Correcting the Record on Real-Time Payments

Correcting the Record on Real-Time Payments

Where to start with the inaccuracies and misimpressions in the recent BankThink piece by Thomas Hoenig and Bruce Summers, “Real-time-payments Monopoly Puts Financial System at Risk”?

First, in an article raising the specter of monopoly power in The Clearing House’s real-time payments system, they fail to mention that the Justice Department has already reviewed that system for antitrust purposes and found it to be pro-competitive.  In 2017, the Department issued a Business Review Letter, which is DoJ lexicon for no-action relief in the antitrust space.  For those who wish a better understanding of how the system works, and why it is not the menace described by Hoenig and Summers, it is a very helpful summary.

Further, they fail to mention that the Clearing House system, which they speak of only in the conditional or future tense, is actually open, operating, and serving business and retail customers. They phrase the policy question as whether the Federal Reserve “should stand back and award the payments services network to The Clearing House.” The Clearing House is hardly waiting for an award; rather, the industry overall is investing billions of dollars to deploy the Clearing House system (known as RTP), and build new products that utilize its rails. The RTP network currently reaches over 50% of U.S. DDAs, is on path to achieve near-ubiquity by 2020, and is already processing transactions. No award necessary.

Now for some true irony.  The authors duly note that the system operates as a utility and meets the criteria in the Fed’s Request for Comment relating to safety, efficiency, transparency, and the like.  However, Messrs. Hoenig and Summers say that they are “struck most by the overarching principle that ‘[t]hese principles apply so long as the RTP network is the only provider of faster real-time clearing and interbank settlement.’”  Leaving aside the oddity of being more struck by the exception than the rule, why indeed would the Clearing House wish to preserve such an exception?  The answer is quite clear:  the only event that would disrupt RTP’s current fixed fee pricing model — where all banks pay the same fee per transaction, without volume discounts or monthly minimums, — is the entry of the Federal Reserve into the market.  Why?  The Monetary Control Act prohibits the Federal Reserve from offering its payment services at a loss – that is, at taxpayer expense or to the detriment of private sector actors.  It must recoup its own costs and costs that a private sector operator incurs even if it does not – e.g., compliance costs and taxes.  Given the massive expense the Fed would incur in building and operating the system, it would need to capture huge volumes of payments in order to break even – the kind of volumes generated only by the large banks currently participating in the Clearing House system.  Why would they switch to the Fed?  Only if they received significant pricing discounts.  The Fed would be forced to offer those incentives – and the Clearing House would then be forced to do the same or lose its largest customers.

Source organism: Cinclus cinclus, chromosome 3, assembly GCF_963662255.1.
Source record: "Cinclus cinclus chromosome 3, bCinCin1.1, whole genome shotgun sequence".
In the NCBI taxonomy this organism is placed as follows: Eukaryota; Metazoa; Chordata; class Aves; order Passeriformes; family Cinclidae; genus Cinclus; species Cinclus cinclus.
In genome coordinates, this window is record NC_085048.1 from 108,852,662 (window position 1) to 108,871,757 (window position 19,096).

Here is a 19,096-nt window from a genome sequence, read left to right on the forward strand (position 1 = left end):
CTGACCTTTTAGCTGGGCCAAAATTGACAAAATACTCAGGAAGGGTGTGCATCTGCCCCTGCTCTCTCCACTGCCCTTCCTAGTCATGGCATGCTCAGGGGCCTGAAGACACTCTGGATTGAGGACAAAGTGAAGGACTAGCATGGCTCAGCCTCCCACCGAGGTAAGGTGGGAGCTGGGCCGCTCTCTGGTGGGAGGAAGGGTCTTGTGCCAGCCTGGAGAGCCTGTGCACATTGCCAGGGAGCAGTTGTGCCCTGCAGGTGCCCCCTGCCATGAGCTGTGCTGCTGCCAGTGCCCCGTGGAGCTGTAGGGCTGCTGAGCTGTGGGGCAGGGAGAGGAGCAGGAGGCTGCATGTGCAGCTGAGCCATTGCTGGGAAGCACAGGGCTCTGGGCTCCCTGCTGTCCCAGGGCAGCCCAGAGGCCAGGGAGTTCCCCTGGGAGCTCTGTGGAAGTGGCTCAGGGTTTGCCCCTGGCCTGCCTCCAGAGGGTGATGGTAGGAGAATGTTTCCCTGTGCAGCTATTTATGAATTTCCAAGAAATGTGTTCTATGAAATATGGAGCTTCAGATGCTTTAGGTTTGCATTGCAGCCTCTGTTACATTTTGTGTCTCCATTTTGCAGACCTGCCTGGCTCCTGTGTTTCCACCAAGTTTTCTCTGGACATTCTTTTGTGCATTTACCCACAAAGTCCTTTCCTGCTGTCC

But, this entire debate elides a crucial problem with the authors’ professed concerns about competition.  A crucial, universally agreed, goal of any real-time payment system is ubiquity – that is, the ability of one person to pay another regardless of which banks they use.  But, the likelihood of a notional Fed-run system being interoperable with the RTP network is low, and zero for the near future. In Europe, for instance, the European Central Bank’s TIPS system does not interoperate with other European systems, notably the private sector system RT1 operated by EBA Clearing.  Further, even if full interoperability were possible, its governance process is such that it would slow or stifle private sector innovation, as has been the case with ACH.  So, competition and ubiquity are in heavy conflict in a way the authors completely fail to acknowledge.

But that doesn’t mean that with ubiquity there will be no competition.  There are plenty of alternative payment systems – ACH (debit), check, card networks, even cash – for customers to use if they do not need or want a real-time payment.

Meanwhile, RTP is working exactly as utilities should.   RTP is priced to maintain its systems; the Clearing House retains no income except as necessary to fund R&D and to meet capital requirements.

One final note, to lend perspective.  The Clearing House Interbank Payment System (CHIPS) has a market share of 96 percent in international payments, which clears and settles about $2.0 trillion per day.  It has done so since 1970, without incident or controversy.